by Vinnie Kinsella, Publication Consultant, Indigo

Authors considering independent publishing will know what this sentence means: “I don’t want my book to look self-published.” This doesn’t have to be your book’s fate. By avoiding the two biggest reasons why a book’s design fails (self-published or otherwise), your book will not fall victim to the self-published look.

Reason Number One: The Interior Lacks Readability

Want to know if a book is self-published? Look at the hyphens along the right-hand margin. If you don’t see any, you’re likely holding a self-published book. This is because most self-publishing services plug the text into a quick-and-dirty template instead of handing it over to a trained typesetter. A typesetter would care about hyphenation because hyphens go a long way to increase readability.

There is a lot of text in a book. The less readable the text, the more likely it is that readers will experience eyestrain and abandon the book. To avoid this, a typesetter must consider several factors: font choice and size, leading (space between lines), kerning (space between letters and characters), hyphenation and justification (how lines are broken along the margin), line length, and the number of lines per page. If any of these factors aren’t considered, readability is compromised and readers suffer the ill effects (usually in the form of headaches).

Reason Number Two: The Cover Isn’t Marketable

A book’s cover is a marketing tool. It’s not intended to be a work of art (though some are worthy of being called such). Book buyers are drawn to covers with strong messages and repelled by covers with weak messages. (Notice I didn’t say “beautiful covers” and “ugly covers.”) You can have a beautiful cover and still have it send a weak message to readers. Book buyers look for covers that say, “I’m just the type of book you want to read.”

Genre publishers know this well. If a romance novel’s cover looks like a poetry anthology cover, romance readers will walk right past it in the bookstore. They are looking for visual clues that say, “I’m a romance novel. Buy me!” When those clues aren’t there, the book will be ignored by its target audience. This is why books within a genre tend to have similar covers.

It doesn’t take much to send the right message to readers. Take for example Cormac McCarthy’s Pulitzer Prize winner, The Road. When it was released, the cover was all black with the author’s name in gray and the title in red. There was no image, just a black background with some gray and red letters. That’s all that was needed to send the message to readers that this is a dark and desolate tale. (And yes, McCarthy’s name on the cover also sent the right message to readers.)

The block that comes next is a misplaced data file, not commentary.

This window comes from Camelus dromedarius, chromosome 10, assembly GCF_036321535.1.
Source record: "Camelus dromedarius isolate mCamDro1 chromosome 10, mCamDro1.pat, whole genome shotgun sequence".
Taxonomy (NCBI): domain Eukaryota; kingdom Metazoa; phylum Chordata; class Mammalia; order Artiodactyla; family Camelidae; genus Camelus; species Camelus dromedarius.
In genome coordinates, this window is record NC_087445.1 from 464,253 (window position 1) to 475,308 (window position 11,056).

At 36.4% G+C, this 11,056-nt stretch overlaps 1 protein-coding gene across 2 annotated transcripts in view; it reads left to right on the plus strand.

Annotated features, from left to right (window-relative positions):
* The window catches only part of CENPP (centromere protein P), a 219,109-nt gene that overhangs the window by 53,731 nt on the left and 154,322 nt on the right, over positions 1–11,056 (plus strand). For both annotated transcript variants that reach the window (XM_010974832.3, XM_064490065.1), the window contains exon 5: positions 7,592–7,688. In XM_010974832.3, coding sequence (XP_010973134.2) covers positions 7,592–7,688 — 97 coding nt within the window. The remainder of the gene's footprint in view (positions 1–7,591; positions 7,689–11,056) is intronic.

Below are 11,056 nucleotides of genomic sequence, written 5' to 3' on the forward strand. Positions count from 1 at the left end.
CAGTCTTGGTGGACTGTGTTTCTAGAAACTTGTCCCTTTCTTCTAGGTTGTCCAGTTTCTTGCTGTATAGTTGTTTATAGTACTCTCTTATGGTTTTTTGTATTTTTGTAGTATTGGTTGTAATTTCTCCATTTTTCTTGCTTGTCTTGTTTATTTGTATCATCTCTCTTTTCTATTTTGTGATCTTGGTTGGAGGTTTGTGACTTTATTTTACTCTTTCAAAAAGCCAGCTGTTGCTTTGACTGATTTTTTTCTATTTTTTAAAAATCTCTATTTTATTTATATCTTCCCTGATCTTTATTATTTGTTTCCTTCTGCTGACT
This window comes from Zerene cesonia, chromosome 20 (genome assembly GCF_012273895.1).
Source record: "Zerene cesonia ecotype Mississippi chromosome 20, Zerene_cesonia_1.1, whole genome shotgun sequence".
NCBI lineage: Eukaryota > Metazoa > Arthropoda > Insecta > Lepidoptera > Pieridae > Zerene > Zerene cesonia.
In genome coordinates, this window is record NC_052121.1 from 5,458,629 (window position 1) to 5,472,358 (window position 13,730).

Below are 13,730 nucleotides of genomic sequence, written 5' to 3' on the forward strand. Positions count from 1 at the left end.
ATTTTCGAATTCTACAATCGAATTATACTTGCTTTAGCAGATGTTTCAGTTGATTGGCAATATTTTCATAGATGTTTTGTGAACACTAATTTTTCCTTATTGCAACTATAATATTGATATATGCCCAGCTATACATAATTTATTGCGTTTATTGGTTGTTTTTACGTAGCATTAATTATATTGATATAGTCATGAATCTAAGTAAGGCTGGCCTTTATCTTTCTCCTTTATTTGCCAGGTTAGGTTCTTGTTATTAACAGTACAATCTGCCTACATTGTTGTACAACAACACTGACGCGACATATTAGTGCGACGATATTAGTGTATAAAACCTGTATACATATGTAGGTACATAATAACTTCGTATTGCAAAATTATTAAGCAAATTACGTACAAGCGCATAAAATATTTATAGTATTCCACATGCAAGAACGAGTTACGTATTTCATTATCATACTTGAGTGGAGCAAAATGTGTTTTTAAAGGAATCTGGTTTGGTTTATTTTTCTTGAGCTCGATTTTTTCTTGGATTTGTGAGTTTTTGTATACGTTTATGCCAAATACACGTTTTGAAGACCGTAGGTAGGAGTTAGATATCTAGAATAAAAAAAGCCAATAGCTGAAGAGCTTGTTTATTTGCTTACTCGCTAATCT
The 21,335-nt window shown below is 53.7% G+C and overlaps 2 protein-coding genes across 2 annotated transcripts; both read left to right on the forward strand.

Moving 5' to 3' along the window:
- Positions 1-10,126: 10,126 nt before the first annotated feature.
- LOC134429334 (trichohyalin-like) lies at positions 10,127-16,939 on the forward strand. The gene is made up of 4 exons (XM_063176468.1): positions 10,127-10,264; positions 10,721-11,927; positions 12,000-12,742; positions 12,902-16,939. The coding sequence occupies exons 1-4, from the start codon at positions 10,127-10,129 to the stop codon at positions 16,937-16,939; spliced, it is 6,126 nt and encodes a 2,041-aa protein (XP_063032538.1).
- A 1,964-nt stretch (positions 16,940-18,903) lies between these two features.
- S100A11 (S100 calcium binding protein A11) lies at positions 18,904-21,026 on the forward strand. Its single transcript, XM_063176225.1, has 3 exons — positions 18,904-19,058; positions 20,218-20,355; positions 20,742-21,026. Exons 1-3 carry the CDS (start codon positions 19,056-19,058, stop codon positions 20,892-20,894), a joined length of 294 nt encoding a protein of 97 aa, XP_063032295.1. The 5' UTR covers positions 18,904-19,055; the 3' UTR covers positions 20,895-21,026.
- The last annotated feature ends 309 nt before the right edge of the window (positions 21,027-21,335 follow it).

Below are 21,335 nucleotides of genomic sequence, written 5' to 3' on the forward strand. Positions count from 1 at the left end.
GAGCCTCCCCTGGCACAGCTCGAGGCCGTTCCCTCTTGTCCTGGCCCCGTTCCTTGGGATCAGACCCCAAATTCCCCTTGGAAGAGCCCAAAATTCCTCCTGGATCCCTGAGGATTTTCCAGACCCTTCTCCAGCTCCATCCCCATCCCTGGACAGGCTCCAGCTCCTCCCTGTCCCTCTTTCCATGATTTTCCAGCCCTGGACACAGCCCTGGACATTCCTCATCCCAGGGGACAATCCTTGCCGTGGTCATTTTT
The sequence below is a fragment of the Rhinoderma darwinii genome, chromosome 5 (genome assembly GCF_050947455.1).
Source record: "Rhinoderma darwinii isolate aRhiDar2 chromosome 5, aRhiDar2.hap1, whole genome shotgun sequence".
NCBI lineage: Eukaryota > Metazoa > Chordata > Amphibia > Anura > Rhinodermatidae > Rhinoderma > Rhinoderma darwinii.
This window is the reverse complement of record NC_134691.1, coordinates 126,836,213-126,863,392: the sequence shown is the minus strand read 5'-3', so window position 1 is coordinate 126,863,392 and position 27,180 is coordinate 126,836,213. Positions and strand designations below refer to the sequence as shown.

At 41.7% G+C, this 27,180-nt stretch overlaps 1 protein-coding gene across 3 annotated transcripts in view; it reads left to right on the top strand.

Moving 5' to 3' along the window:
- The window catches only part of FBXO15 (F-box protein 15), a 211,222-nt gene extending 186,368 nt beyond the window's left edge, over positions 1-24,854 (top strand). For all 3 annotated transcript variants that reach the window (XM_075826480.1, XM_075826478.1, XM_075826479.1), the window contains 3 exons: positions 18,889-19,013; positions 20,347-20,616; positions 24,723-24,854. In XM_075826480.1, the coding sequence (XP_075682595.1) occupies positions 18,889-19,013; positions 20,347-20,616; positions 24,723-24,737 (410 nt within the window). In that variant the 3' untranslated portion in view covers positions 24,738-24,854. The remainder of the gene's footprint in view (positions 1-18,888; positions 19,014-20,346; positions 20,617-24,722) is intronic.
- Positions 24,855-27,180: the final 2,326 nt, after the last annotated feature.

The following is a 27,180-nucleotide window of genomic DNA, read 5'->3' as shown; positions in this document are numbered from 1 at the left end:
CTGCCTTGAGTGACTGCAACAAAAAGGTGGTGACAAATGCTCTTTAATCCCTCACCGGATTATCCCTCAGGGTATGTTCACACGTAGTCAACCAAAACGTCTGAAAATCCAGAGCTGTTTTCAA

There are other issues to consider when building a book, such as the format and trim size of the book, but a focus on marketability and readability will set you on the right path. Talk to a few professional designers who will offer their time and expertise to give your book a professional look. Before you commit to a design, educate yourself on the basics (you can start by reading The Elements of Typographic Style, by Robert Bringhurst) so you can effectively communicate with your book’s designer. Take it from me; designers love it when authors can speak their language.

For more tips on effective book design and other tactics for successful self-publishing, sign up for Vinnie’s August 18 class, Being Your Own Publisher, at Indigo.

Publication Consultant Vinnie Kinsella’s varied career as a publishing professional includes work as a writer, editor, document designer, journal publisher, and college instructor. He has used his broad knowledge of the publishing industry to help numerous book publishers, independent authors, small businesses, and nonprofit organizations produce high quality print and online publications.